In truth, there is not one reality: there are millions of possibilities that could be constructed into a reality in every given second. It all depends on which information your brain chooses to process! So if your reality is a choice, the important next question is: have you chosen the one that will help you harness your multiple intelligences to their fullest potential and lead to greater success and growth?

Taken from: Before Happiness: The 5 Hidden Keys to Achieving Success, Spreading Happiness, and Sustaining Positive Change
by Shawn Achor, Crown Business, 2013


The “10,000-hour rule”–that this level of practice holds the secret to great success in any field–has become sacrosanct gospel, echoed on websites and recited as litany in high-performance workshops. The problem: it’s only half true.

No less an expert than Anders Ericsson, the Florida State University psychologist whose research on expertise spawned the 10,000-hour rule of thumb, told me….”You have to tweak the system by pushing,” he adds, “allowing for more errors at first as you increase your limits.”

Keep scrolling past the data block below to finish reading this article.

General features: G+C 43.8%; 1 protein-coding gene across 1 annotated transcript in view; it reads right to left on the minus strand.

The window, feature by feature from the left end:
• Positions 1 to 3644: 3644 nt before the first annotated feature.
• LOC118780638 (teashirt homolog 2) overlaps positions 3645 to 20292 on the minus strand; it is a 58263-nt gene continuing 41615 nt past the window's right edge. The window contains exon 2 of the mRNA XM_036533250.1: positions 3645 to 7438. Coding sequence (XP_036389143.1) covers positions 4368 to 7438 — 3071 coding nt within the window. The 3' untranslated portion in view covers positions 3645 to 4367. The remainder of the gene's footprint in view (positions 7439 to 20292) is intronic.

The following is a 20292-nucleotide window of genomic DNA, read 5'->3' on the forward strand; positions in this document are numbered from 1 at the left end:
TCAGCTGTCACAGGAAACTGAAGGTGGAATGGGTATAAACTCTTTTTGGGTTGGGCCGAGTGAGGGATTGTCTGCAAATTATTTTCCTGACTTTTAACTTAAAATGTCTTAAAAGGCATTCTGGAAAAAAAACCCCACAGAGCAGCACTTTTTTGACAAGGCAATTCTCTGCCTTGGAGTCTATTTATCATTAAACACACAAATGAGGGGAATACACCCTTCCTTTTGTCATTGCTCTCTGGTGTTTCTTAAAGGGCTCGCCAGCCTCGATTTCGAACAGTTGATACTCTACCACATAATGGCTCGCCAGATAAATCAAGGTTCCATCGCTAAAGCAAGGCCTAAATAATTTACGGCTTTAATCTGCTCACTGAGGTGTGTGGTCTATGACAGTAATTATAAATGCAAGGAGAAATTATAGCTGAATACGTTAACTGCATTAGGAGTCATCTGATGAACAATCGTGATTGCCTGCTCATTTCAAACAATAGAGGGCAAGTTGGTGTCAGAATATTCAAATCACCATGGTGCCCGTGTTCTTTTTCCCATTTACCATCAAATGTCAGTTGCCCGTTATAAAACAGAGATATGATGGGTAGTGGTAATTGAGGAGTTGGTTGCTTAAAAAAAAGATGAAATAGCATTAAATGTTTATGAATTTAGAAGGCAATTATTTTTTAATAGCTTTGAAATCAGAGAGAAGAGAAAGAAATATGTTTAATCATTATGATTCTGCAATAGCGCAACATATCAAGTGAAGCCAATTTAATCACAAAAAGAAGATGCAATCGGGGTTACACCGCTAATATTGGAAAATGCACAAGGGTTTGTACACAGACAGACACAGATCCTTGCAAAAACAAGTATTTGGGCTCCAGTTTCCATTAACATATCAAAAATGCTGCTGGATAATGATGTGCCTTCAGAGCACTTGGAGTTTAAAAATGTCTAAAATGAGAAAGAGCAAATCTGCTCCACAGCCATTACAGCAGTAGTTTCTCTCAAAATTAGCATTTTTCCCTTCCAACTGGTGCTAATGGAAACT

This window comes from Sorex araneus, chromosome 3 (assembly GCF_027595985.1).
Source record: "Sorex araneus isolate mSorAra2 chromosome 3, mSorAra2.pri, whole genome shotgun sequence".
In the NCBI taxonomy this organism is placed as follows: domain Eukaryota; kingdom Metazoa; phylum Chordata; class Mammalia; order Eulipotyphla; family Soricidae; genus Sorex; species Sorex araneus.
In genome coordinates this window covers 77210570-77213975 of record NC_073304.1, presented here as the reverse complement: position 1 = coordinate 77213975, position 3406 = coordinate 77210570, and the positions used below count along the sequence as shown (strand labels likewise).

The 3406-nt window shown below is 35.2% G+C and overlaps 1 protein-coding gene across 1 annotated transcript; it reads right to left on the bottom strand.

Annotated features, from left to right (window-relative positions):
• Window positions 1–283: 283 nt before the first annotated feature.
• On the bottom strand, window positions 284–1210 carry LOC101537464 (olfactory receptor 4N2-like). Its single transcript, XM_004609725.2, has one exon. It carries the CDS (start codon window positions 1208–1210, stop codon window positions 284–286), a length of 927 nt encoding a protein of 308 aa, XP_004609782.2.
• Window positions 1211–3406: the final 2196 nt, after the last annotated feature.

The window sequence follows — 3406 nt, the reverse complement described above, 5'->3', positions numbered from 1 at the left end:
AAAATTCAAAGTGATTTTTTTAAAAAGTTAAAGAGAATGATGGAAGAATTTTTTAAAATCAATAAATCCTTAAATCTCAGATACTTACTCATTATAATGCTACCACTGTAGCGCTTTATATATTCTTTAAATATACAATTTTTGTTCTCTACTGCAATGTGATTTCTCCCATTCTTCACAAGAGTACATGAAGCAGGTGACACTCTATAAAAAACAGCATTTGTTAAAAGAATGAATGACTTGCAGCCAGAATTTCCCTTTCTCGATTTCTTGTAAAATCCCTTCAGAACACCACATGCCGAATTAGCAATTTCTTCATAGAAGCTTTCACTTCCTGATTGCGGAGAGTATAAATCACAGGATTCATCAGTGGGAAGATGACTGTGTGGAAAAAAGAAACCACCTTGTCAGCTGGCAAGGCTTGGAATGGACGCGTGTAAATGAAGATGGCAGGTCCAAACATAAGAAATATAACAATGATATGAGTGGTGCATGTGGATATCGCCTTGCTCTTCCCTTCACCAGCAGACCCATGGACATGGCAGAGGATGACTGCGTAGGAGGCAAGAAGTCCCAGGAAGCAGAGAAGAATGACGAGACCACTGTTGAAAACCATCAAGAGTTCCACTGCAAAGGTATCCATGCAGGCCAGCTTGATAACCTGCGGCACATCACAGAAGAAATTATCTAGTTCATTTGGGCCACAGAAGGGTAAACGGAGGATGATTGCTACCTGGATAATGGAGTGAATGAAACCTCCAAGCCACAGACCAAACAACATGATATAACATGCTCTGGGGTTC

Taken from: Focus: The Hidden Driver of Excellence by Daniel Goleman, Harper, 2013


But in the workplace, give and take becomes more complicated. Professionally, few of us act purely like givers and takers, adopting a third style instead. We become matchers, striving to preserve an equal balance of giving and getting. Matchers operate on the principle of fairness: when they help others, they protect themselves by seeking reciprocity. If you’re a matcher, you believe in tit for tat, and your relationships are governed by even exchanges of favors.

Taken from: Give and Take: A Revolutionary Approach to Success by Adam M. Grant, Viking, 2013


You have begun the important process of clarifying and choosing the success values you want to embrace for the next stage of your life. It is your life story you are writing, after all. So you get to select the character traits and motivations for the person playing the central role.